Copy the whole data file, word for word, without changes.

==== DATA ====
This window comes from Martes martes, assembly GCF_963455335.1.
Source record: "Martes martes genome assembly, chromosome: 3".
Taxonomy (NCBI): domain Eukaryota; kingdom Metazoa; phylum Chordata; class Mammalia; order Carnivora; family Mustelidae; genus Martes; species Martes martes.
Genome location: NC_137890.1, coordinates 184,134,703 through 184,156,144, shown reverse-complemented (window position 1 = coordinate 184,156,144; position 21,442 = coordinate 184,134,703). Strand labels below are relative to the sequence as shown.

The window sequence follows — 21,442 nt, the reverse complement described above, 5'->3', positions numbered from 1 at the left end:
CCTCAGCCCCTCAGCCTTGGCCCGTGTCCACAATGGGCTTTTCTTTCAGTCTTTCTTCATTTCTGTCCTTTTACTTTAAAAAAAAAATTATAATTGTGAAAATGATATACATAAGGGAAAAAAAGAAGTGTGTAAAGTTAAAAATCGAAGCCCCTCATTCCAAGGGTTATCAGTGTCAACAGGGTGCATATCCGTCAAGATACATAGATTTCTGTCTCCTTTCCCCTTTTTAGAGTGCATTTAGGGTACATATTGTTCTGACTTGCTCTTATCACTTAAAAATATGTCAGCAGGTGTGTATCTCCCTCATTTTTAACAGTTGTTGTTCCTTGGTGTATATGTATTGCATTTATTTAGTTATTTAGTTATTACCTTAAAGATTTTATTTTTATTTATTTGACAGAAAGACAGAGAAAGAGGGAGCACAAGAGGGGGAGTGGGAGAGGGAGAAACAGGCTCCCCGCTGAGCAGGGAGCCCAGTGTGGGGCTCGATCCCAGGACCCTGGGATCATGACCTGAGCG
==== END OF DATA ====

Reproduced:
This window comes from Martes martes, assembly GCF_963455335.1.
Source record: "Martes martes genome assembly, chromosome: 3".
Taxonomy (NCBI): domain Eukaryota; kingdom Metazoa; phylum Chordata; class Mammalia; order Carnivora; family Mustelidae; genus Martes; species Martes martes.
Genome location: NC_137890.1, coordinates 184,134,703 through 184,156,144, shown reverse-complemented (window position 1 = coordinate 184,156,144; position 21,442 = coordinate 184,134,703). Strand labels below are relative to the sequence as shown.

The window sequence follows — 21,442 nt, the reverse complement described above, 5'->3', positions numbered from 1 at the left end:
CCTCAGCCCCTCAGCCTTGGCCCGTGTCCACAATGGGCTTTTCTTTCAGTCTTTCTTCATTTCTGTCCTTTTACTTTAAAAAAAAAATTATAATTGTGAAAATGATATACATAAGGGAAAAAAAGAAGTGTGTAAAGTTAAAAATCGAAGCCCCTCATTCCAAGGGTTATCAGTGTCAACAGGGTGCATATCCGTCAAGATACATAGATTTCTGTCTCCTTTCCCCTTTTTAGAGTGCATTTAGGGTACATATTGTTCTGACTTGCTCTTATCACTTAAAAATATGTCAGCAGGTGTGTATCTCCCTCATTTTTAACAGTTGTTGTTCCTTGGTGTATATGTATTGCATTTATTTAGTTATTTAGTTATTACCTTAAAGATTTTATTTTTATTTATTTGACAGAAAGACAGAGAAAGAGGGAGCACAAGAGGGGGAGTGGGAGAGGGAGAAACAGGCTCCCCGCTGAGCAGGGAGCCCAGTGTGGGGCTCGATCCCAGGACCCTGGGATCATGACCTGAGCG